Before getting into the lesson, first we’d like to apologize to you for the inconvenience caused as our site went down and, for that reason, you might not have been able to grab our latest course “Top Secrets in Rook Endgames” with the special offers we’ve provided you with. That being said, we’ve extended the special offers for two more days.
The 30% discount coupon “rook30” on the course will be valid till Thursday, 4 July (inclusive). Using this coupon will save you about $24 USD on the course. If you don’t know how to use the coupon, please see this FAQ page. Also, the combo offer we’re providing you with – the course “Master Sicilian Pawn Structures” and “Top Secrets in Rook Endgames”, both authored by IM Mateusz Kołosowski, has been extended as well; you can save almost $40 USD if you buy them together on or before Thursday, 4 July. Also, don’t forget to use the coupon “rook30”, which will save you an additional $24 USD. 🙂
Backward pawns require special attention in rook endgames, whether you’re attacking the backward pawn or defending it. There are certain principles and strategies that a player must know in order to play better in such positions. Indeed, having a backward pawn is a weakness, but there’s a truth in chess that the presence of weakness does not necessarily mean that the weakness is ‘exploited’. That is, in this case, when your opponent has a backward pawn, which is a weakness, it does not always necessarily mean that you can take that pawn and gain material advantage.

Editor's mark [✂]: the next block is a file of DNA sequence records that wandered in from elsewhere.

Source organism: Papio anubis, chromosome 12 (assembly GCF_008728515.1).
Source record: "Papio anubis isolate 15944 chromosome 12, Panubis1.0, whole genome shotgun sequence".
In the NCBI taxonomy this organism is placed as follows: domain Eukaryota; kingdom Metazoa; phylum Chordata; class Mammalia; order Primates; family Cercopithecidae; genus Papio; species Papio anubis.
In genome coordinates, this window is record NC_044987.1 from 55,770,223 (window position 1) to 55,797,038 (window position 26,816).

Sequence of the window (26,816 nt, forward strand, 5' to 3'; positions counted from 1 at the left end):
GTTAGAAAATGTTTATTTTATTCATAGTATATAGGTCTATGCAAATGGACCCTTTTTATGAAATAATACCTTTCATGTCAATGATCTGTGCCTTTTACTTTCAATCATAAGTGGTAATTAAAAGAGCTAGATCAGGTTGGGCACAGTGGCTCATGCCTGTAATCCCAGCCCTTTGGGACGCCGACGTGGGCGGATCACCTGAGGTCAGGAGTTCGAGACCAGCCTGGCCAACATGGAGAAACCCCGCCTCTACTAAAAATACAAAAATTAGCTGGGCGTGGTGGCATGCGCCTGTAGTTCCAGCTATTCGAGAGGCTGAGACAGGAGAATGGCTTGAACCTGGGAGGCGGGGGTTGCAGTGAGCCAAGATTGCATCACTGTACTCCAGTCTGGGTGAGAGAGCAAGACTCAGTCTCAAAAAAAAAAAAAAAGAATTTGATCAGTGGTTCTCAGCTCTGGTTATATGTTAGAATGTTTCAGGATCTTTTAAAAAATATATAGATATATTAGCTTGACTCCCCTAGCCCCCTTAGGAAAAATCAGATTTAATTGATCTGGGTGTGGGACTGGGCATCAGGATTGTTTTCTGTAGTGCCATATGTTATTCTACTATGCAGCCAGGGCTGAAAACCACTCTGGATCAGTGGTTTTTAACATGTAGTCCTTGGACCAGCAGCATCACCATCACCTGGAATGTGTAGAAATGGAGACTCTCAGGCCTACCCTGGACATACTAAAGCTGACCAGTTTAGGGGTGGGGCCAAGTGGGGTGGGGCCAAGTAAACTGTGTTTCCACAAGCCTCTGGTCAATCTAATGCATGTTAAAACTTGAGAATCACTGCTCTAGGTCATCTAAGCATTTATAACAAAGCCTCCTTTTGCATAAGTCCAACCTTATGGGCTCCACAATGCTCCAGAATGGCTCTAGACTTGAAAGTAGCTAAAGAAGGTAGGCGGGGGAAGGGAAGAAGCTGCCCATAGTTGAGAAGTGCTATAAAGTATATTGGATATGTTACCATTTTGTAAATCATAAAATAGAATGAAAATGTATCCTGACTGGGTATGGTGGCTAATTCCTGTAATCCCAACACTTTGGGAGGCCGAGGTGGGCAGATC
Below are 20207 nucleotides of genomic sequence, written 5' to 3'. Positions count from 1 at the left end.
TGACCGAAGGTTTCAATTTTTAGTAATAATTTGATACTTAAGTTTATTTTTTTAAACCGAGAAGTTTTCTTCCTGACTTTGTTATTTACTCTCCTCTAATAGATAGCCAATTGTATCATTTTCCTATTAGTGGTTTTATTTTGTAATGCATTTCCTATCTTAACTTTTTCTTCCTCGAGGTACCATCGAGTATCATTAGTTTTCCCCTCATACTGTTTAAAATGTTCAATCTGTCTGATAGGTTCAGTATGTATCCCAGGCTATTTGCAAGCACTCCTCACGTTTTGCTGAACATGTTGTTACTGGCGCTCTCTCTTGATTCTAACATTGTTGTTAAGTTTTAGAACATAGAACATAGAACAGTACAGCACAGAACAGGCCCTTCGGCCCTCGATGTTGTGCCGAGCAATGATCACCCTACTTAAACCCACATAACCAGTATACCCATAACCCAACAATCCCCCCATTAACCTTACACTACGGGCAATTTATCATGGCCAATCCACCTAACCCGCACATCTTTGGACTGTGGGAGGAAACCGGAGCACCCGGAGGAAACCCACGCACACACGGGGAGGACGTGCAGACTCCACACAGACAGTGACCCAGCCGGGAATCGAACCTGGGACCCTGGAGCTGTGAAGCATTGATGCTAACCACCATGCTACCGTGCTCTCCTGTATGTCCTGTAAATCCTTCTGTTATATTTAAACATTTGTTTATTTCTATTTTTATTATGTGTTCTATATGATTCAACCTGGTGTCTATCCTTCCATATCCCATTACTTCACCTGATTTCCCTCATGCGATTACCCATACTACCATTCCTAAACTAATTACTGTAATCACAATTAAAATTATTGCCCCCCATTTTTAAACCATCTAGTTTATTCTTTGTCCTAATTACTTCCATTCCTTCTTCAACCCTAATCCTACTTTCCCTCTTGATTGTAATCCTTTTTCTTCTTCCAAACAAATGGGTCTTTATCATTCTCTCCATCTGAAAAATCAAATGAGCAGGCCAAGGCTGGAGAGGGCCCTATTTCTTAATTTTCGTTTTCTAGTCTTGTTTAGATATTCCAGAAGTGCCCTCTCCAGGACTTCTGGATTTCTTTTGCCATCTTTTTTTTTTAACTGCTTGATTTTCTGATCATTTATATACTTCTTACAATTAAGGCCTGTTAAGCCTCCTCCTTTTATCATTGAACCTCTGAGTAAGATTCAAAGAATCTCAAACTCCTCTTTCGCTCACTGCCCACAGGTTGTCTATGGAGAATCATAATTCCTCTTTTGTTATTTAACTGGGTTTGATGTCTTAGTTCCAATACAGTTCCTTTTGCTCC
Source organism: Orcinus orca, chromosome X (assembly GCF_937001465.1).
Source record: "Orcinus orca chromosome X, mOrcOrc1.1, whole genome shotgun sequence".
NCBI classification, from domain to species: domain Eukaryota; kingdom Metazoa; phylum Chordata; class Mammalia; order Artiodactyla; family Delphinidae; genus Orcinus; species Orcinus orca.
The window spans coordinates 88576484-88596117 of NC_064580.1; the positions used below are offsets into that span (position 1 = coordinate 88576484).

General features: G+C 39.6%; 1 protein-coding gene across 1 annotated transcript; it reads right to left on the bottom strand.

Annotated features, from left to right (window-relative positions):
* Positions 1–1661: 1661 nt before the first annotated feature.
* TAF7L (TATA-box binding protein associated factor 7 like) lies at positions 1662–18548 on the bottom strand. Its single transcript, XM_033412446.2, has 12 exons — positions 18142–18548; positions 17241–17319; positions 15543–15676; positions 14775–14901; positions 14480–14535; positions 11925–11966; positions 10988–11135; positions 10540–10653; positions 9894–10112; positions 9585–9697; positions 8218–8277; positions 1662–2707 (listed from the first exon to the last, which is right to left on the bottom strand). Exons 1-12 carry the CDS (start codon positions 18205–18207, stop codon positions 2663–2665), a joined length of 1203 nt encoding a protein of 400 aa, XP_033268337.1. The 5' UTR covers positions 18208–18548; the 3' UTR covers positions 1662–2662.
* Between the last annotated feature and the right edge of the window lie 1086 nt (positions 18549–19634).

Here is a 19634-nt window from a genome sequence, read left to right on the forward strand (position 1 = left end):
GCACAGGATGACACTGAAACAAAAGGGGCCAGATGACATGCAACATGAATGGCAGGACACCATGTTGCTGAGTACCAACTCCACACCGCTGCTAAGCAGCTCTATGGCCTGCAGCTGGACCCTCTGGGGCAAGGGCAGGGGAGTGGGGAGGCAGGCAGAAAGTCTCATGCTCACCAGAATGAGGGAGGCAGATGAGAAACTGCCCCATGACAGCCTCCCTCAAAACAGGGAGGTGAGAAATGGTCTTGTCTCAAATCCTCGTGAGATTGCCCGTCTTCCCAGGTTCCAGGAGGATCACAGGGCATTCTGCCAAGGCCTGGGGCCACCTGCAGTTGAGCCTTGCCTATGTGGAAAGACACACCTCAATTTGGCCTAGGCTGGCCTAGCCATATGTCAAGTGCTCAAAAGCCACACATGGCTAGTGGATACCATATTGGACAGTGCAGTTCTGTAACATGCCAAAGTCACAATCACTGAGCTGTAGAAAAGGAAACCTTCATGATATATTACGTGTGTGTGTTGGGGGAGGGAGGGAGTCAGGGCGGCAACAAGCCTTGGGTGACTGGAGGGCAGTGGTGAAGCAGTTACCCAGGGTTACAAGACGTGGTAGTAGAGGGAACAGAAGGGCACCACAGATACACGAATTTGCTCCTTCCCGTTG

You always need to have more than enough resources (more number of attacking resources than the defending resources your opponent has) in order to take full advantage of that weakness, exploit it, and gain advantage. Otherwise, that weakness is not actually a weakness. Makes sense, right? 🙂
Let me help you understand some key differences in different pawn structures involving backward pawns. Take a look at the positions below:
In the position on the left, we can see that Black has two backward pawns (b6 and d6), and both these pawns have a weak square in front of it; i.e. a square which is not protected by any other black pawn, and White is able to occupy them. Whereas, in the position on the right, we can see that Black is able to defend the backward pawn on d6 quite easily, because there is no other weakness for Black to be exploited by White. Yes, that’s the principle of two weaknesses!
So, what’s all this mystery behind backward pawns in rook endgames? How to attack them the right way? How to defend them the right way? That’s exactly what IM Mat Kołosowski has explained in the sixth lesson of the course “Top Secrets in Rook Endgames”, and we’ve published that lesson FREE for you. You can watch the video lesson below:
Did you like the lesson from the course? If yes, that’s great, because the course has so many other interesting lessons as well, where the author explains how to create and exploit various weaknesses in rook endgames. Don’t miss this golden opportunity to grab the course with the amazing offers that are mentioned at the top of this article. Good luck! 🙂